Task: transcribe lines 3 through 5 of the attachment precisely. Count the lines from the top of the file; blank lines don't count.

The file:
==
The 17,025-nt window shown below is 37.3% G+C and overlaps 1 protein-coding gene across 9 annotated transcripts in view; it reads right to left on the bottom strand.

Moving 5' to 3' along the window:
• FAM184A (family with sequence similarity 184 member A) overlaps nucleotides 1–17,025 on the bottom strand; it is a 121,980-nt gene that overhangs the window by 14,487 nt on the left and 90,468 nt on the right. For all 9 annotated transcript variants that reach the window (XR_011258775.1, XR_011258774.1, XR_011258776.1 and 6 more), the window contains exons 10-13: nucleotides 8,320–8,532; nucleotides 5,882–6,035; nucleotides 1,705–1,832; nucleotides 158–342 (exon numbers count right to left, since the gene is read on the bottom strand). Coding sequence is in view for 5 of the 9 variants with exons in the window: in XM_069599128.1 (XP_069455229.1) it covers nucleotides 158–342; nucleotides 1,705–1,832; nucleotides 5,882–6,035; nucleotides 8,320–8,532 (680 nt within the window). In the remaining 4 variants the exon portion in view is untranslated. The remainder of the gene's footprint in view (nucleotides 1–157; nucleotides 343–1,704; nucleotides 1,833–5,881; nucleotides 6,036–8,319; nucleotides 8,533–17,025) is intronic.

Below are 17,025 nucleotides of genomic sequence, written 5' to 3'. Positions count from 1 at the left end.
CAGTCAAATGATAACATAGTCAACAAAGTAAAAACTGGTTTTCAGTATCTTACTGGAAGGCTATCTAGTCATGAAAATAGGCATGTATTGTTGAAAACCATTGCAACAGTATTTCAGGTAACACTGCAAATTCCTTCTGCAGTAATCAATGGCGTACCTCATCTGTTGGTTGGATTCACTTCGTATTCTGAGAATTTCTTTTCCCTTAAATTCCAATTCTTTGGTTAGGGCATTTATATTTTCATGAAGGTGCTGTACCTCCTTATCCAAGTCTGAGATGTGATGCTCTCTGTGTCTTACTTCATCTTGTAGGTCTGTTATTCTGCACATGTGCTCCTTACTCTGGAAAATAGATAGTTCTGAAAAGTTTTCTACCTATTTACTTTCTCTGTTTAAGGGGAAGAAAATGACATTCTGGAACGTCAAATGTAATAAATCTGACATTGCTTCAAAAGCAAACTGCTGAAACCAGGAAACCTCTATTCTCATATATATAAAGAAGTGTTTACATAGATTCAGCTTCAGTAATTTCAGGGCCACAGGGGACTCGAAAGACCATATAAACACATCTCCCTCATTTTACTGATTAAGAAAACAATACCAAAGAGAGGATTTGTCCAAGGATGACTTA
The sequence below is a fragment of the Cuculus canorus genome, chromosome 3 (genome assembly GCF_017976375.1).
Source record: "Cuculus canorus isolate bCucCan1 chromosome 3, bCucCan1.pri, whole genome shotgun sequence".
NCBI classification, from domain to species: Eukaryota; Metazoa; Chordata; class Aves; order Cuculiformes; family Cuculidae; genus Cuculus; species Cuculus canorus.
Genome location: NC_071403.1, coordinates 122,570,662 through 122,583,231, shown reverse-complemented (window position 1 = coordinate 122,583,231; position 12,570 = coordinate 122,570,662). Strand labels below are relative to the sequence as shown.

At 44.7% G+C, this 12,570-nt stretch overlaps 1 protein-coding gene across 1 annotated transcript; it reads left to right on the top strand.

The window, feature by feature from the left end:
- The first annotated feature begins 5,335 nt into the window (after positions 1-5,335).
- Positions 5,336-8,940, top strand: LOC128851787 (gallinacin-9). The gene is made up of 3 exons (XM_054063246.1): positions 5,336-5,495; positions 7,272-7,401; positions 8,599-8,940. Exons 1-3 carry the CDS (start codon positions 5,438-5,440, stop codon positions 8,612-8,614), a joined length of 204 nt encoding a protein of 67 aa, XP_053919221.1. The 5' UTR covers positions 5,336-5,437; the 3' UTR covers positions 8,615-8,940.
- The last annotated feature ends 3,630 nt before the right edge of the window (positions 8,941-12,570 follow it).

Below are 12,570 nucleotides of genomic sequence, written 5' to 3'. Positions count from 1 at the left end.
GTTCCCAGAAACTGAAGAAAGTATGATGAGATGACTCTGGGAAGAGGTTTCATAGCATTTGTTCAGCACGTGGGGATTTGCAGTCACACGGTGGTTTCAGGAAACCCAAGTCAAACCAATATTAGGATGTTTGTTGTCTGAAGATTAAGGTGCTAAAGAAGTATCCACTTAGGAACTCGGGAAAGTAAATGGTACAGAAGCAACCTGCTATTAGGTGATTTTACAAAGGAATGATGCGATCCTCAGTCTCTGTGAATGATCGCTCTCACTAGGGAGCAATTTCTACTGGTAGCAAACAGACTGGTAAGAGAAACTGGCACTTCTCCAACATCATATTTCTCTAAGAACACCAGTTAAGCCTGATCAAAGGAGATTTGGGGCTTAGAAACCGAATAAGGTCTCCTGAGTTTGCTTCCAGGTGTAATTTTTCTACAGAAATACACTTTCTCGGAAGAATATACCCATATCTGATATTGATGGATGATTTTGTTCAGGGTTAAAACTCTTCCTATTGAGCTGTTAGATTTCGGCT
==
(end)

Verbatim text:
• FAM184A (family with sequence similarity 184 member A) overlaps nucleotides 1–17,025 on the bottom strand; it is a 121,980-nt gene that overhangs the window by 14,487 nt on the left and 90,468 nt on the right. For all 9 annotated transcript variants that reach the window (XR_011258775.1, XR_011258774.1, XR_011258776.1 and 6 more), the window contains exons 10-13: nucleotides 8,320–8,532; nucleotides 5,882–6,035; nucleotides 1,705–1,832; nucleotides 158–342 (exon numbers count right to left, since the gene is read on the bottom strand). Coding sequence is in view for 5 of the 9 variants with exons in the window: in XM_069599128.1 (XP_069455229.1) it covers nucleotides 158–342; nucleotides 1,705–1,832; nucleotides 5,882–6,035; nucleotides 8,320–8,532 (680 nt within the window). In the remaining 4 variants the exon portion in view is untranslated. The remainder of the gene's footprint in view (nucleotides 1–157; nucleotides 343–1,704; nucleotides 1,833–5,881; nucleotides 6,036–8,319; nucleotides 8,533–17,025) is intronic.

Below are 17,025 nucleotides of genomic sequence, written 5' to 3'. Positions count from 1 at the left end.
CAGTCAAATGATAACATAGTCAACAAAGTAAAAACTGGTTTTCAGTATCTTACTGGAAGGCTATCTAGTCATGAAAATAGGCATGTATTGTTGAAAACCATTGCAACAGTATTTCAGGTAACACTGCAAATTCCTTCTGCAGTAATCAATGGCGTACCTCATCTGTTGGTTGGATTCACTTCGTATTCTGAGAATTTCTTTTCCCTTAAATTCCAATTCTTTGGTTAGGGCATTTATATTTTCATGAAGGTGCTGTACCTCCTTATCCAAGTCTGAGATGTGATGCTCTCTGTGTCTTACTTCATCTTGTAGGTCTGTTATTCTGCACATGTGCTCCTTACTCTGGAAAATAGATAGTTCTGAAAAGTTTTCTACCTATTTACTTTCTCTGTTTAAGGGGAAGAAAATGACATTCTGGAACGTCAAATGTAATAAATCTGACATTGCTTCAAAAGCAAACTGCTGAAACCAGGAAACCTCTATTCTCATATATATAAAGAAGTGTTTACATAGATTCAGCTTCAGTAATTTCAGGGCCACAGGGGACTCGAAAGACCATATAAACACATCTCCCTCATTTTACTGATTAAGAAAACAATACCAAAGAGAGGATTTGTCCAAGGATGACTTA